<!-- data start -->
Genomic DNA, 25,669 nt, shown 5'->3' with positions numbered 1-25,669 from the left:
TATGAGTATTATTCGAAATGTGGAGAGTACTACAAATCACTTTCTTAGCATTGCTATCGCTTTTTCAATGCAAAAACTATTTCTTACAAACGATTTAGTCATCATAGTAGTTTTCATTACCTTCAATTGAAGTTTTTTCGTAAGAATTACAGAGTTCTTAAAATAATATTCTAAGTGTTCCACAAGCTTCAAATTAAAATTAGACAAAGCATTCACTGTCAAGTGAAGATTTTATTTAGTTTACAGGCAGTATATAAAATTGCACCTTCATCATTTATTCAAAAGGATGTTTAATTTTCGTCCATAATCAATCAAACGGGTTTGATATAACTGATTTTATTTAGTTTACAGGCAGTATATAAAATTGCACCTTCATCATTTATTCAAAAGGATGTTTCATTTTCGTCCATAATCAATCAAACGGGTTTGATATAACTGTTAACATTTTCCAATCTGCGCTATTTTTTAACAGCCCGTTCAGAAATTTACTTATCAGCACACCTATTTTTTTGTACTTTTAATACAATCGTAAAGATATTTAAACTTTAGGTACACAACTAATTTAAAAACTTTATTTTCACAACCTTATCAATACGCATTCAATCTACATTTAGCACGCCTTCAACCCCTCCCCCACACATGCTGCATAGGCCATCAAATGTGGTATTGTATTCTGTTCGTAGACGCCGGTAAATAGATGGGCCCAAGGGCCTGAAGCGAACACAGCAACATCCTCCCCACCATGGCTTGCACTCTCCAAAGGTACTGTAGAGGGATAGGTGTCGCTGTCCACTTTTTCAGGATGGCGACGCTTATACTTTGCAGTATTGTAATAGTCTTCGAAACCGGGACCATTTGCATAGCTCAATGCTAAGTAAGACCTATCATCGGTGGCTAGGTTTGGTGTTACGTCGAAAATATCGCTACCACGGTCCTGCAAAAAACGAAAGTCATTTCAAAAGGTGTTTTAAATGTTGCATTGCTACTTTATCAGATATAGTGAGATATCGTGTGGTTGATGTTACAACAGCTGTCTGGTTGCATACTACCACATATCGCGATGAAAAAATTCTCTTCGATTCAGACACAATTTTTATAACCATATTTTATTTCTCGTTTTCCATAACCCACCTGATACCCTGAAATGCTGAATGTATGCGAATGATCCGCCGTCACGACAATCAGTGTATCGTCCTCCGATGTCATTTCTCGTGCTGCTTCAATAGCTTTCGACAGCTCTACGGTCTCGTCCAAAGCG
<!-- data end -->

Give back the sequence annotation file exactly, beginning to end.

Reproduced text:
Genomic DNA, 25,669 nt, shown 5'->3' with positions numbered 1-25,669 from the left:
TATGAGTATTATTCGAAATGTGGAGAGTACTACAAATCACTTTCTTAGCATTGCTATCGCTTTTTCAATGCAAAAACTATTTCTTACAAACGATTTAGTCATCATAGTAGTTTTCATTACCTTCAATTGAAGTTTTTTCGTAAGAATTACAGAGTTCTTAAAATAATATTCTAAGTGTTCCACAAGCTTCAAATTAAAATTAGACAAAGCATTCACTGTCAAGTGAAGATTTTATTTAGTTTACAGGCAGTATATAAAATTGCACCTTCATCATTTATTCAAAAGGATGTTTAATTTTCGTCCATAATCAATCAAACGGGTTTGATATAACTGATTTTATTTAGTTTACAGGCAGTATATAAAATTGCACCTTCATCATTTATTCAAAAGGATGTTTCATTTTCGTCCATAATCAATCAAACGGGTTTGATATAACTGTTAACATTTTCCAATCTGCGCTATTTTTTAACAGCCCGTTCAGAAATTTACTTATCAGCACACCTATTTTTTTGTACTTTTAATACAATCGTAAAGATATTTAAACTTTAGGTACACAACTAATTTAAAAACTTTATTTTCACAACCTTATCAATACGCATTCAATCTACATTTAGCACGCCTTCAACCCCTCCCCCACACATGCTGCATAGGCCATCAAATGTGGTATTGTATTCTGTTCGTAGACGCCGGTAAATAGATGGGCCCAAGGGCCTGAAGCGAACACAGCAACATCCTCCCCACCATGGCTTGCACTCTCCAAAGGTACTGTAGAGGGATAGGTGTCGCTGTCCACTTTTTCAGGATGGCGACGCTTATACTTTGCAGTATTGTAATAGTCTTCGAAACCGGGACCATTTGCATAGCTCAATGCTAAGTAAGACCTATCATCGGTGGCTAGGTTTGGTGTTACGTCGAAAATATCGCTACCACGGTCCTGCAAAAAACGAAAGTCATTTCAAAAGGTGTTTTAAATGTTGCATTGCTACTTTATCAGATATAGTGAGATATCGTGTGGTTGATGTTACAACAGCTGTCTGGTTGCATACTACCACATATCGCGATGAAAAAATTCTCTTCGATTCAGACACAATTTTTATAACCATATTTTATTTCTCGTTTTCCATAACCCACCTGATACCCTGAAATGCTGAATGTATGCGAATGATCCGCCGTCACGACAATCAGTGTATCGTCCTCCGATGTCATTTCTCGTGCTGCTTCAATAGCTTTCGACAGCTCTACGGTCTCGTCCAAAGCG